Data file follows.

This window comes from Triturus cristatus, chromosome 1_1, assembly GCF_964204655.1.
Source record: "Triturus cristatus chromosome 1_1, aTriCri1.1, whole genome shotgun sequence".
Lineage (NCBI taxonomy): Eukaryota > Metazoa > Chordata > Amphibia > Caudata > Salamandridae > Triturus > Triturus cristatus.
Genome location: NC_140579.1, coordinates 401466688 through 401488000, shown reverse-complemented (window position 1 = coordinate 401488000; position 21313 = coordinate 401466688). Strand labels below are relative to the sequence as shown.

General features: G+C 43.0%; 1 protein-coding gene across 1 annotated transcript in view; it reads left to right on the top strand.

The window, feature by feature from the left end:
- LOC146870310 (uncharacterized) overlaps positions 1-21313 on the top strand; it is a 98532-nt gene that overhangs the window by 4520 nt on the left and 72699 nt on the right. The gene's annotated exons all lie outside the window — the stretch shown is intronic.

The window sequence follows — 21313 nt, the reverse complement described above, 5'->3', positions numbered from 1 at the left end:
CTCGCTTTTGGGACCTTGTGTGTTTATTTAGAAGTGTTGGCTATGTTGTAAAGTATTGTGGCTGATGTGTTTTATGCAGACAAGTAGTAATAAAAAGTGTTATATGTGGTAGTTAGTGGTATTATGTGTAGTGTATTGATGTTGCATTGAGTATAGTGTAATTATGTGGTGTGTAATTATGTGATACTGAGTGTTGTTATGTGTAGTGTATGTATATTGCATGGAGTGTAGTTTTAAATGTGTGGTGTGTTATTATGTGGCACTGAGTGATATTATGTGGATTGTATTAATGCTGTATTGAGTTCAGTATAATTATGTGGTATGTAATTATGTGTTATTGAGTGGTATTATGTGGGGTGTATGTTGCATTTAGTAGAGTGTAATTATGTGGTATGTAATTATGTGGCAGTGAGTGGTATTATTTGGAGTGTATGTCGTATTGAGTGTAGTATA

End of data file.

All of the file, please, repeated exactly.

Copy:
This window comes from Triturus cristatus, chromosome 1_1, assembly GCF_964204655.1.
Source record: "Triturus cristatus chromosome 1_1, aTriCri1.1, whole genome shotgun sequence".
Lineage (NCBI taxonomy): Eukaryota > Metazoa > Chordata > Amphibia > Caudata > Salamandridae > Triturus > Triturus cristatus.
Genome location: NC_140579.1, coordinates 401466688 through 401488000, shown reverse-complemented (window position 1 = coordinate 401488000; position 21313 = coordinate 401466688). Strand labels below are relative to the sequence as shown.

General features: G+C 43.0%; 1 protein-coding gene across 1 annotated transcript in view; it reads left to right on the top strand.

The window, feature by feature from the left end:
- LOC146870310 (uncharacterized) overlaps positions 1-21313 on the top strand; it is a 98532-nt gene that overhangs the window by 4520 nt on the left and 72699 nt on the right. The gene's annotated exons all lie outside the window — the stretch shown is intronic.

The window sequence follows — 21313 nt, the reverse complement described above, 5'->3', positions numbered from 1 at the left end:
CTCGCTTTTGGGACCTTGTGTGTTTATTTAGAAGTGTTGGCTATGTTGTAAAGTATTGTGGCTGATGTGTTTTATGCAGACAAGTAGTAATAAAAAGTGTTATATGTGGTAGTTAGTGGTATTATGTGTAGTGTATTGATGTTGCATTGAGTATAGTGTAATTATGTGGTGTGTAATTATGTGATACTGAGTGTTGTTATGTGTAGTGTATGTATATTGCATGGAGTGTAGTTTTAAATGTGTGGTGTGTTATTATGTGGCACTGAGTGATATTATGTGGATTGTATTAATGCTGTATTGAGTTCAGTATAATTATGTGGTATGTAATTATGTGTTATTGAGTGGTATTATGTGGGGTGTATGTTGCATTTAGTAGAGTGTAATTATGTGGTATGTAATTATGTGGCAGTGAGTGGTATTATTTGGAGTGTATGTCGTATTGAGTGTAGTATA